I had an excellent day up at tate Modern (I seem to be living there at the moment) yesterday for their symposium, Disrupting Narratives. Put together by Kate Southworth from University College Falmouth and the tate themselves, this event brought together an interesting group of new media artists and/or theorists, presenting papers and discussing counter-narratives and counter-protocols in new media art.
Overall it was a good series of talks, from a diverse set of participants who, together, made for some interesting connections between different techniques and methods. Most significant, I think, was the inclusion of the decidedly lo-fi work of Kate Rich and Feral Trade, which served as a useful counterpoint preventing me from the ever-present risk of a too computer-centric reading of the subject-matter.
One thing that particularly interested me was the promise of Alexander Galloway’s presentation. The blurb announced it as follows:
Imagine an art exhibit of computer viruses. How would one curate such a show? Would the exhibition consist of documentation of known viruses, or of viruses roaming live? Would it be more like an archive or more like a zoo? Perhaps the exhibit would require the coordination of several museums, each with “honey pot” computers, sacrificial lambs offered up as attractor hosts for the contagion. A network would be required, the sole purpose of which would be to reiterate sequences of infection and replication. Now imagine an exhibit of a different sort: a museum exhibit dedicated to epidemics. Again, how would one curate an exhibit of disease? Would it include the actual virulent microbes themselves (in a sort of “microbial menagerie”), in addition to the documentation of epidemics in history? Would the epidemics have to be “historical” in order for them to qualify for exhibition? Or would two entirely different types of institutions be required: a museum of the present versus a museum of the past? In this talk Alexander Galloway explores a “counter-protocol” aesthetic and how it relates to the contemporary landscape of artmaking.*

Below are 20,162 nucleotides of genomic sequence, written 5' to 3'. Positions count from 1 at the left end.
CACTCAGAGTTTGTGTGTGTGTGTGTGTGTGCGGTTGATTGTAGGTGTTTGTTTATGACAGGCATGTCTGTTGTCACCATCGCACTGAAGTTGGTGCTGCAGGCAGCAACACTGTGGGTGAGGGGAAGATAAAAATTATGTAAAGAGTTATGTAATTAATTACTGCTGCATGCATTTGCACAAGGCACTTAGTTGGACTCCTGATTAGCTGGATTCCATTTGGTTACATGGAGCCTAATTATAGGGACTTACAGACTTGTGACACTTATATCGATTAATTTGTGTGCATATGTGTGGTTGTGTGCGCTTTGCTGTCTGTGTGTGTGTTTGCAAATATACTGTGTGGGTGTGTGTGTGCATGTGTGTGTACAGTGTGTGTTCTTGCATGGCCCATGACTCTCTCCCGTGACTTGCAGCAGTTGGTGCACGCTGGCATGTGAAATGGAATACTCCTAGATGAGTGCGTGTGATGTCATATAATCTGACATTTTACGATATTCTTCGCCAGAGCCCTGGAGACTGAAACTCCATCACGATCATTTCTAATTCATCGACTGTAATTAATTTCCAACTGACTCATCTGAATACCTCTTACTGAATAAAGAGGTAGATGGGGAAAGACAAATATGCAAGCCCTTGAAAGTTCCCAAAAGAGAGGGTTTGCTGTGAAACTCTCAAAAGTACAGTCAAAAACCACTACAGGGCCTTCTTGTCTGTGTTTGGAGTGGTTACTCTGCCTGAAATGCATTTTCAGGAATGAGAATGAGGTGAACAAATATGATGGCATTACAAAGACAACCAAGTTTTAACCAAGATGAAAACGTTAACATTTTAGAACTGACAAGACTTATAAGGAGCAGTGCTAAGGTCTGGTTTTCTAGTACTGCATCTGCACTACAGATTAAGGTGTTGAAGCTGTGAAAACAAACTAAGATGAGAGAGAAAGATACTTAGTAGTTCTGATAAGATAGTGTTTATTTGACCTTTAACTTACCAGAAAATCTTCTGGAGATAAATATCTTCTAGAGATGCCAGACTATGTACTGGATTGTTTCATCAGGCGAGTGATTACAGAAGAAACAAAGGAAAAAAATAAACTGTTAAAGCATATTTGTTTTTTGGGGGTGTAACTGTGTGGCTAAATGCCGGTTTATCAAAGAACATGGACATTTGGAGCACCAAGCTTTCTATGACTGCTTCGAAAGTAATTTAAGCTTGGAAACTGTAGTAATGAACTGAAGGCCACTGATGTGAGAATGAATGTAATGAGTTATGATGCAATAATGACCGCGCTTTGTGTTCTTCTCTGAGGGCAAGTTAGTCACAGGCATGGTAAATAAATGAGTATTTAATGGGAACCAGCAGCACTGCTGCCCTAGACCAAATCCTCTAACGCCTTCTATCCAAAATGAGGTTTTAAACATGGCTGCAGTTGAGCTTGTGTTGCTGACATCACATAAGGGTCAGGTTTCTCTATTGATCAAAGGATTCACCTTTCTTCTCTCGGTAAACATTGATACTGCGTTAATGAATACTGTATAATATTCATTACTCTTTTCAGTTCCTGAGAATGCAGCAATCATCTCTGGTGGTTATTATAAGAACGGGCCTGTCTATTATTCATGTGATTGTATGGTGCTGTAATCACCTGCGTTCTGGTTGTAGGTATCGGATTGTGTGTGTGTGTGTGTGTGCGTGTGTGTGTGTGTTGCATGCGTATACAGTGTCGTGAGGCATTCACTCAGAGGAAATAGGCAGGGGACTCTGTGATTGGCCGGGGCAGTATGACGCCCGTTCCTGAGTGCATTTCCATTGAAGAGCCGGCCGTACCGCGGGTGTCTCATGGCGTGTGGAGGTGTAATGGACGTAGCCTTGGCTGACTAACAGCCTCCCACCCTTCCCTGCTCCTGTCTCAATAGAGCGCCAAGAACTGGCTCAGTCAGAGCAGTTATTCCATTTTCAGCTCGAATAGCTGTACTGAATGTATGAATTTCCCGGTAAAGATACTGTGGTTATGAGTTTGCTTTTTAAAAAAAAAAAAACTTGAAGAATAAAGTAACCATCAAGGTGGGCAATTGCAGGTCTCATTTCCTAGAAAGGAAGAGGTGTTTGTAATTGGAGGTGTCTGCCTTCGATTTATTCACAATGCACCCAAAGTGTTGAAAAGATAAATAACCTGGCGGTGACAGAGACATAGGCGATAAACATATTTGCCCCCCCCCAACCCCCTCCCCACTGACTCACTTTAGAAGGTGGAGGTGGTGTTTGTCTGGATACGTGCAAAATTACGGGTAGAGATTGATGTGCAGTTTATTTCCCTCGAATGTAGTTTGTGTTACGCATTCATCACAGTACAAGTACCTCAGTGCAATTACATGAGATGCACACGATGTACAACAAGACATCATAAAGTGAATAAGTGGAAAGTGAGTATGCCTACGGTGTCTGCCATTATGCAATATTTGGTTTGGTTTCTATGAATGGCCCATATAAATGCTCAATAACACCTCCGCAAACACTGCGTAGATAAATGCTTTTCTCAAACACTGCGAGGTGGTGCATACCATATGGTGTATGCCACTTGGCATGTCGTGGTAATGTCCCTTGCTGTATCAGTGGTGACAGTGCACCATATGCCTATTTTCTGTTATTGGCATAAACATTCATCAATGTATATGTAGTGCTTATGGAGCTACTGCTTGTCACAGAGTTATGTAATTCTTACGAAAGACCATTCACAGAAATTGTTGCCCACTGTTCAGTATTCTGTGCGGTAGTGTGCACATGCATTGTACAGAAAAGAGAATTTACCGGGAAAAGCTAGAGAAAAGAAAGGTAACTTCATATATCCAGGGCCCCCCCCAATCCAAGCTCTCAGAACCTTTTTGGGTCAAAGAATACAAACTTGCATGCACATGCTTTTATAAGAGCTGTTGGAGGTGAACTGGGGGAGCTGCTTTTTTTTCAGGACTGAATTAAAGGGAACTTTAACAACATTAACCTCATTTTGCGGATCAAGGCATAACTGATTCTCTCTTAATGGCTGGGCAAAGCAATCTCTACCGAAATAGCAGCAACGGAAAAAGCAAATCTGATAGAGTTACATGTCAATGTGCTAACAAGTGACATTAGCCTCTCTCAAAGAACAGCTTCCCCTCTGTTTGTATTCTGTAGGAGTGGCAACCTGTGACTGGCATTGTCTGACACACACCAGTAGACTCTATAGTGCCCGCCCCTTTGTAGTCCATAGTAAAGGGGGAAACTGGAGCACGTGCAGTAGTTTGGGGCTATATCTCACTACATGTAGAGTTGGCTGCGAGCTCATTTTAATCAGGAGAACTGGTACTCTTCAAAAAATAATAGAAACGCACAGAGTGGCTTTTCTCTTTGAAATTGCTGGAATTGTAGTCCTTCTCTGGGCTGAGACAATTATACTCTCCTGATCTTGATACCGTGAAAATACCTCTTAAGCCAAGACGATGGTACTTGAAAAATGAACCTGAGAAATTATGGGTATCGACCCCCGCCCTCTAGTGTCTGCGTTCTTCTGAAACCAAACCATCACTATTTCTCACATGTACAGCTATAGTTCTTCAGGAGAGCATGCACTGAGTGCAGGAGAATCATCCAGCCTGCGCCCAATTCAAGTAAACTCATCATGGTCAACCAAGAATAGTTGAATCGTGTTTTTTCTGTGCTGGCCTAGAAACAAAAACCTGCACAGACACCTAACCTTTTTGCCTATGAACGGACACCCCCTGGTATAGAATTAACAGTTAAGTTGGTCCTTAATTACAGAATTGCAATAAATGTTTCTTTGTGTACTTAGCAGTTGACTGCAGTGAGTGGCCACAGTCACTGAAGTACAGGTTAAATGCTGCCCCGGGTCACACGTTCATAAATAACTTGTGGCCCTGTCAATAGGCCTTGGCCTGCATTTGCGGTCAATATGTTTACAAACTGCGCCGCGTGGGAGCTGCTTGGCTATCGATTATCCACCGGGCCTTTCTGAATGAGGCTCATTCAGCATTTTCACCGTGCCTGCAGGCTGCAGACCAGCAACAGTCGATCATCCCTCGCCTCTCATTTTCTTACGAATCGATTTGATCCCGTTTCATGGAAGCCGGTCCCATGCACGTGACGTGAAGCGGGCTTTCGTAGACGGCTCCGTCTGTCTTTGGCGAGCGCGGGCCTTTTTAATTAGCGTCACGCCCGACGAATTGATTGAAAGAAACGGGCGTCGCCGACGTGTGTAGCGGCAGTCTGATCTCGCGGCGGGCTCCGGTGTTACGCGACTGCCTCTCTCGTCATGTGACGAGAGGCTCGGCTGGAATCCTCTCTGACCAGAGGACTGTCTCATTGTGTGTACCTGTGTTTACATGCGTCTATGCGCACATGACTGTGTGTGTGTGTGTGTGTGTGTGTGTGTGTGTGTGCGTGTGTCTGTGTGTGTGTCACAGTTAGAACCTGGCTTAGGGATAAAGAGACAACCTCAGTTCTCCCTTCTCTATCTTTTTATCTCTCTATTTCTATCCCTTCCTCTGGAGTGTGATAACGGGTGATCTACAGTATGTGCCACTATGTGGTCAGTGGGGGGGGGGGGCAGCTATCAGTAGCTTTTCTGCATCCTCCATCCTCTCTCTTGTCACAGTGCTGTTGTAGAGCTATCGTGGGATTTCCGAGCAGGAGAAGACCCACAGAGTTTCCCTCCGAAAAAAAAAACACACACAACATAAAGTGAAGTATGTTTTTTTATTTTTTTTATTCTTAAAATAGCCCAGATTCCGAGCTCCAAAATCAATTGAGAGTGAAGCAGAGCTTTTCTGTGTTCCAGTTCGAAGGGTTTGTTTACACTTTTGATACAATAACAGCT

In the event, his talk only touched upon this subject indirectly, in the first half he concentrated on pieces he had produced hacking games and movies, while the second half was dedicated to his work on Guy Debord’s Game of War port to a Java environment. Although the talk was interesting from an art-historical point of view, I was hoping for more about the notion of the virus and it’s “porting” to an art environment. I was particularly interested in its philosophical significance. Over lunch, just prior to this talk, I got quite excited about these ideas and started writing some notes. I’ll decide whether they’re worth posting over the next day or so.
* GALLOWAY, Alexander R. & THACKER, Eugene (2006). On Misanthropy. In Curating Immateriality: The work of the curator in the age of network systems. New York: Autonomedia, 2006, p. 153–168.